Español: es una foto de una tablet Samsung (Photo credit: Wikipedia)
Friday reflections on the weeks end. Yes it’s Friday and the end of another week. It’s amazing to think that the first month of the new year is nearly completed.
Earlier in the week I had been asked to assist on a project mapping a retail location. Intrigued and the fact that they wanted to pay me as well, got my attention. So the past two mornings I’ve been getting up at 0430 just to be on site at the retail location by 0600.
Day one was spent using a Samsung Galaxy 7″ tablet. This is my first time of spending any time using a tablet. The tablet was nice and light and easy to use. The tablet controls were easy to use and the device never crashed in the more than 5 hours I was using it. I spent the time taking pictures with the device and they were pleasantly east to do.
Software written for this particular project was used with the device and the integration was nearly flawless. There were only a couple of UI issues, and they certainly weren’t deal killers for the project. Of the five of us who were using the Samsung Galaxy 7″ tablet’s, only one tablet had a camera failure during the day.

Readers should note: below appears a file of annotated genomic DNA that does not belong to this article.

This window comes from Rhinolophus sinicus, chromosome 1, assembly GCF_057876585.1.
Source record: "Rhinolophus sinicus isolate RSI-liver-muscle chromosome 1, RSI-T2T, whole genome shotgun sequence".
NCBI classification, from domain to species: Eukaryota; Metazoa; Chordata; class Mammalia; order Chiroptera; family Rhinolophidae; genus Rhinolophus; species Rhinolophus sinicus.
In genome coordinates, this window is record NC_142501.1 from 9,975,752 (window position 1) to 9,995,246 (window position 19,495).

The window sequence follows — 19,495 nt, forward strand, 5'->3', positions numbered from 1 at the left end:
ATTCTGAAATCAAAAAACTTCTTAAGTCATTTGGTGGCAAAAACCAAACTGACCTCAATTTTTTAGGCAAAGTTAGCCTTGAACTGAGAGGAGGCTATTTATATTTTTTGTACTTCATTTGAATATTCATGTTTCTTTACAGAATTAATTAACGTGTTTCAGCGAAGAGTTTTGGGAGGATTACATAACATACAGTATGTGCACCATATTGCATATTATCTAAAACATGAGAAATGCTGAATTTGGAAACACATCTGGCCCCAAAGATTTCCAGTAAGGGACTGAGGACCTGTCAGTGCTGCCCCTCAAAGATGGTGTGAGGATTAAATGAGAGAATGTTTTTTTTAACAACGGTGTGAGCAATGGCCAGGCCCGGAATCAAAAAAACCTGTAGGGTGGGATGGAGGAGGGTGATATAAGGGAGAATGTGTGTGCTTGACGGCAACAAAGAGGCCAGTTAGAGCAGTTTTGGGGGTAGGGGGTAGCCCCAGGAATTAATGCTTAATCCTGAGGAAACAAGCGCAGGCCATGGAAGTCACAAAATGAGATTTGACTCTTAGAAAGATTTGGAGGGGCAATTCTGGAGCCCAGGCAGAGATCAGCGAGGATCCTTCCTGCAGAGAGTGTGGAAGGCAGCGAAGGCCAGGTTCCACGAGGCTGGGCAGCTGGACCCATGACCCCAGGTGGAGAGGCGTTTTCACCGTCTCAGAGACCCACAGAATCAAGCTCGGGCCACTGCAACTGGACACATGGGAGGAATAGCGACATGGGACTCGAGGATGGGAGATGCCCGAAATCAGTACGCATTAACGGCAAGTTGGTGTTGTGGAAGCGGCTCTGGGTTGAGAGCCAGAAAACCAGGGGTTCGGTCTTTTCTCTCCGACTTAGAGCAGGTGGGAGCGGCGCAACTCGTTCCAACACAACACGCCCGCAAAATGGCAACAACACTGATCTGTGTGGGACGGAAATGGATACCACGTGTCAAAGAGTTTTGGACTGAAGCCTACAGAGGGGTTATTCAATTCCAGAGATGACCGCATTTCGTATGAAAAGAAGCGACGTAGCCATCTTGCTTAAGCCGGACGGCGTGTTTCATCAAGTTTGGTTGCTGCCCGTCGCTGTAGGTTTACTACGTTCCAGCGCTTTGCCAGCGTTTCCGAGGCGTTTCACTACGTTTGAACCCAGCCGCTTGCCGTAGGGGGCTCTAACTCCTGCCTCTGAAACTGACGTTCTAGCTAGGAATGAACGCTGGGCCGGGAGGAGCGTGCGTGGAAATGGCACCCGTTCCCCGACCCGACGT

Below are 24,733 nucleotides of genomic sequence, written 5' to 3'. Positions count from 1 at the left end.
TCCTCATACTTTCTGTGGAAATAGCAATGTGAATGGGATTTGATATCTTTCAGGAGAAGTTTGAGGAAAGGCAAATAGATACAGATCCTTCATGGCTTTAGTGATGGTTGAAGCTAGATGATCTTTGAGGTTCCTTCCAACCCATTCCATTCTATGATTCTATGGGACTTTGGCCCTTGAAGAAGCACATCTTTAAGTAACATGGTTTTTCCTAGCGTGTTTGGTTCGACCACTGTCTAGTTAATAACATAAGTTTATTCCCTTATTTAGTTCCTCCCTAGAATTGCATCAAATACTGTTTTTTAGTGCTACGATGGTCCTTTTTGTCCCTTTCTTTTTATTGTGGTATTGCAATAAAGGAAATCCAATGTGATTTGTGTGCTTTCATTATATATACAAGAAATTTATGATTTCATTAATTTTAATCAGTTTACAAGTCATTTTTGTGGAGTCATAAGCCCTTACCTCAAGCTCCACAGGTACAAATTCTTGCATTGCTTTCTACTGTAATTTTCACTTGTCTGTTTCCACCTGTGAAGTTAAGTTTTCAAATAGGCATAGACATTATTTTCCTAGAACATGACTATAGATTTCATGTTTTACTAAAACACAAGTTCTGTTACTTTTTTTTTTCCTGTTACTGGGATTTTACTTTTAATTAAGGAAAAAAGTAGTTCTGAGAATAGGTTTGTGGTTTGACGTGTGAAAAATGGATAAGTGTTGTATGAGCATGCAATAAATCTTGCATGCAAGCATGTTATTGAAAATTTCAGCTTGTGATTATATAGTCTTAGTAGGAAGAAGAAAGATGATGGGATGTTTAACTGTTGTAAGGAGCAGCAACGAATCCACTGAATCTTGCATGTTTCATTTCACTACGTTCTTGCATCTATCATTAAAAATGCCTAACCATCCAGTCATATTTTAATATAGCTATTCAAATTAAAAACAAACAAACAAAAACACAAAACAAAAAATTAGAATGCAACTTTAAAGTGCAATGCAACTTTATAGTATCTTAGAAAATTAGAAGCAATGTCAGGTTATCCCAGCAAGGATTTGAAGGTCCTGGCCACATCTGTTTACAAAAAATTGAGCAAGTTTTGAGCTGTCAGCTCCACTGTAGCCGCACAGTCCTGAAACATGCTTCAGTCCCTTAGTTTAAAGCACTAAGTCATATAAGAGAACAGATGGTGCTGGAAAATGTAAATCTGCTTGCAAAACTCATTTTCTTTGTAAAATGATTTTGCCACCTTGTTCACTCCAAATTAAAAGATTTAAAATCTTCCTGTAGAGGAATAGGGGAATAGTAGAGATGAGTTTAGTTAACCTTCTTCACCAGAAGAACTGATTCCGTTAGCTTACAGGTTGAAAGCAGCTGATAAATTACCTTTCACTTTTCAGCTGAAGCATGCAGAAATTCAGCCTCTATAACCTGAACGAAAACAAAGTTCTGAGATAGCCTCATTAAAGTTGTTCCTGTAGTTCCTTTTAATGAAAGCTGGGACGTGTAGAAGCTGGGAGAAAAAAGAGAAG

Day two was spent continuing the project in a bit more detail. This time with a Dell Laptop and an attached USB barcode scanner. This day the UI and the bulk of the associated hardware wasn’t up to the day’s task. It was quickly evident that those developers who designed the software had never tested it in a real world application. This I find is unacceptable, and far to often the norm in these situations.
The software developed for the data gathering was completely user unfriendly and unintuitive. No only that, as I had to teach three of the team members how to copy and past repetitive data into a standard Excel spreadsheet. Also, while using cell drop down boxes for data input might be handy, excluding user keyboard input is an overall failure option in this case. Also, having a standard set of data from which to choose, while nice, in the long run doesn’t fully reflect real world evidence. Again, as users, not being able to input a variance to the programmers predetermined data set gives a fictional picture of reality.
Overall the days were a success with the project being completed. It is nice to see companies beginning to embrace current over the counter technology for their daily use. Now to get more of the developers and end users to have conversations about how to maximize the integration.